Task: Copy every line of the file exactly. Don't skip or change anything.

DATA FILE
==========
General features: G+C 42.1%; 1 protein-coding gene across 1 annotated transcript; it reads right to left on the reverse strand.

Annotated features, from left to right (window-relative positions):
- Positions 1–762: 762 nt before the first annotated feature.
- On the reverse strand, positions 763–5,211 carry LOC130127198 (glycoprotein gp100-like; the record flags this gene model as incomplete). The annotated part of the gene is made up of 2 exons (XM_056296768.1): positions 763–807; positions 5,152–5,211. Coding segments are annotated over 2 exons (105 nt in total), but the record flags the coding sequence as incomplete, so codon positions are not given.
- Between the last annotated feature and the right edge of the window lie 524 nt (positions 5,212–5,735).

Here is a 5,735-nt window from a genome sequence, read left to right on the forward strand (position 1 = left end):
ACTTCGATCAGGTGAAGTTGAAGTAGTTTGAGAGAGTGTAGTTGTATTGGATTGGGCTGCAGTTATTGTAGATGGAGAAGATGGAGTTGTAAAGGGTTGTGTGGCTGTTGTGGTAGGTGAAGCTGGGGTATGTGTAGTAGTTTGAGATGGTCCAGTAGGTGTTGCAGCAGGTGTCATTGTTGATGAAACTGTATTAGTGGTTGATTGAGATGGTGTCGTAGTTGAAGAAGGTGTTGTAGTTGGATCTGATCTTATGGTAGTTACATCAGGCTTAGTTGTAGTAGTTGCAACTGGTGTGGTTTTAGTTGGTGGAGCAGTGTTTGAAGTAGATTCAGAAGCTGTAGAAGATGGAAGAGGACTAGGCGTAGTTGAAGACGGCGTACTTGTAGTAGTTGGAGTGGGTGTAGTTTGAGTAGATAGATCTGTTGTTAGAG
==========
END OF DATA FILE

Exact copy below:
General features: G+C 42.1%; 1 protein-coding gene across 1 annotated transcript; it reads right to left on the reverse strand.

Annotated features, from left to right (window-relative positions):
- Positions 1–762: 762 nt before the first annotated feature.
- On the reverse strand, positions 763–5,211 carry LOC130127198 (glycoprotein gp100-like; the record flags this gene model as incomplete). The annotated part of the gene is made up of 2 exons (XM_056296768.1): positions 763–807; positions 5,152–5,211. Coding segments are annotated over 2 exons (105 nt in total), but the record flags the coding sequence as incomplete, so codon positions are not given.
- Between the last annotated feature and the right edge of the window lie 524 nt (positions 5,212–5,735).

Here is a 5,735-nt window from a genome sequence, read left to right on the forward strand (position 1 = left end):
ACTTCGATCAGGTGAAGTTGAAGTAGTTTGAGAGAGTGTAGTTGTATTGGATTGGGCTGCAGTTATTGTAGATGGAGAAGATGGAGTTGTAAAGGGTTGTGTGGCTGTTGTGGTAGGTGAAGCTGGGGTATGTGTAGTAGTTTGAGATGGTCCAGTAGGTGTTGCAGCAGGTGTCATTGTTGATGAAACTGTATTAGTGGTTGATTGAGATGGTGTCGTAGTTGAAGAAGGTGTTGTAGTTGGATCTGATCTTATGGTAGTTACATCAGGCTTAGTTGTAGTAGTTGCAACTGGTGTGGTTTTAGTTGGTGGAGCAGTGTTTGAAGTAGATTCAGAAGCTGTAGAAGATGGAAGAGGACTAGGCGTAGTTGAAGACGGCGTACTTGTAGTAGTTGGAGTGGGTGTAGTTTGAGTAGATAGATCTGTTGTTAGAG